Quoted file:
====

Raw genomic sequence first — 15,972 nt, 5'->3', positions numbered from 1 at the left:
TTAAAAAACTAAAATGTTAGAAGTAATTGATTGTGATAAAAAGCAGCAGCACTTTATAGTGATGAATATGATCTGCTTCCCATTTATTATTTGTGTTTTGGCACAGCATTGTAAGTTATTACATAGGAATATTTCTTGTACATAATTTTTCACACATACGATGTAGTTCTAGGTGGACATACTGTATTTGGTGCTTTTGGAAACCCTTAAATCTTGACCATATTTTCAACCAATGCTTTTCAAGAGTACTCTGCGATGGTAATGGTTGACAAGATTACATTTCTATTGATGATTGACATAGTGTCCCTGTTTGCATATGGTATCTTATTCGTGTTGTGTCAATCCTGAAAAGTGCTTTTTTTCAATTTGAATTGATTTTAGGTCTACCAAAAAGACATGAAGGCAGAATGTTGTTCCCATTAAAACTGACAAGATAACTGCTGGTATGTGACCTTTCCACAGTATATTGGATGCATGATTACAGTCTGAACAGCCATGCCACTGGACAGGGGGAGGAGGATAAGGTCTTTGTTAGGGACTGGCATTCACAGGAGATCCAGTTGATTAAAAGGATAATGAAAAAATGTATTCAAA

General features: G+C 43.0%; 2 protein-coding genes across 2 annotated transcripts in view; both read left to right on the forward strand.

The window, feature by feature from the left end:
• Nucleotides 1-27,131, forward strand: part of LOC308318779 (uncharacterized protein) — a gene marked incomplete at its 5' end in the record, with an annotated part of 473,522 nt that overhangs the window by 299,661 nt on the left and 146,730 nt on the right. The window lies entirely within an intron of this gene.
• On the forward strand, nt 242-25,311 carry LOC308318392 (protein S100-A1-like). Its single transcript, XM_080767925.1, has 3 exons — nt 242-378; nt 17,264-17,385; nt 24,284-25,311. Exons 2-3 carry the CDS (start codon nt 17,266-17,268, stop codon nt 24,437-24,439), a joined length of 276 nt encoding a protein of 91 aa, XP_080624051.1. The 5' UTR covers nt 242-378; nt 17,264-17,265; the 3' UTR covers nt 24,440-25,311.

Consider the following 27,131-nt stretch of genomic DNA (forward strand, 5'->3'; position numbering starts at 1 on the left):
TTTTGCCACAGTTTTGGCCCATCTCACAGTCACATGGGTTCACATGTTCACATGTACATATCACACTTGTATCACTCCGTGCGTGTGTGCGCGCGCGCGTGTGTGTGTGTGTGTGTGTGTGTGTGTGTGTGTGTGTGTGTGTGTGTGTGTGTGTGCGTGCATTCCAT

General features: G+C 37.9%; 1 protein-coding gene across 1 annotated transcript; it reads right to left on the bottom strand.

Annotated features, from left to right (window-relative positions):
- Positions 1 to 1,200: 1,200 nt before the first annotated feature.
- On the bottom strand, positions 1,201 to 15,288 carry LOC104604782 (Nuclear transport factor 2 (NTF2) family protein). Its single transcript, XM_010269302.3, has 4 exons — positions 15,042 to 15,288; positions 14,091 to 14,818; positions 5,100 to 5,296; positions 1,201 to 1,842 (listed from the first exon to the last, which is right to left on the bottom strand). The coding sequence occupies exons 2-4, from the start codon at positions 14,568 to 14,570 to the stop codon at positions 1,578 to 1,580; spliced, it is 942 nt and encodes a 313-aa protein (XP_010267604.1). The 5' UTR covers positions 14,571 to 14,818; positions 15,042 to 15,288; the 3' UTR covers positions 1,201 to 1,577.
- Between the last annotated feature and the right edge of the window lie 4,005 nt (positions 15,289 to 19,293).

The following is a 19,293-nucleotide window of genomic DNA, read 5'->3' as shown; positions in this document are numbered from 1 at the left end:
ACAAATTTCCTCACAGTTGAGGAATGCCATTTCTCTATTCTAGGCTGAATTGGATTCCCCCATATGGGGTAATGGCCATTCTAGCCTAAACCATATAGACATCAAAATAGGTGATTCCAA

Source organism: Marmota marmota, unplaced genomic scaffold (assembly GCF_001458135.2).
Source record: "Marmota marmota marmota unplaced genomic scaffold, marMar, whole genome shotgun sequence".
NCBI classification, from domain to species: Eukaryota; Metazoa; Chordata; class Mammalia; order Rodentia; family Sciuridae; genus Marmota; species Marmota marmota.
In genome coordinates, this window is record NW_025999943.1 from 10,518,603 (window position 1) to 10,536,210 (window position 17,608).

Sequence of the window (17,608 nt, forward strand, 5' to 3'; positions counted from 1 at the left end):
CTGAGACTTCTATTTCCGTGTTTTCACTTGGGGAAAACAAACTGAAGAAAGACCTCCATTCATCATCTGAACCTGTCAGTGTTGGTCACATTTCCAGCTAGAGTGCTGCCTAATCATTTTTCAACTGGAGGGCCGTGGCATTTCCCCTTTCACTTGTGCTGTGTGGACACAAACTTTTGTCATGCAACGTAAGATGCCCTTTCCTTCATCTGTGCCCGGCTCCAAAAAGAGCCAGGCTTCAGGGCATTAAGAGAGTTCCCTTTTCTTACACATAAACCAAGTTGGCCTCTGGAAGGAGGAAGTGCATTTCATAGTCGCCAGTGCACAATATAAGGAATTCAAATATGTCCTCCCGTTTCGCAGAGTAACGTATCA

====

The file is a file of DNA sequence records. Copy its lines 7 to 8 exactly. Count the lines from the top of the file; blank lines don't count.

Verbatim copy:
Consider the following 27,131-nt stretch of genomic DNA (forward strand, 5'->3'; position numbering starts at 1 on the left):
TTTTGCCACAGTTTTGGCCCATCTCACAGTCACATGGGTTCACATGTTCACATGTACATATCACACTTGTATCACTCCGTGCGTGTGTGCGCGCGCGCGTGTGTGTGTGTGTGTGTGTGTGTGTGTGTGTGTGTGTGTGTGTGTGTGTGTGTGTGCGTGCATTCCAT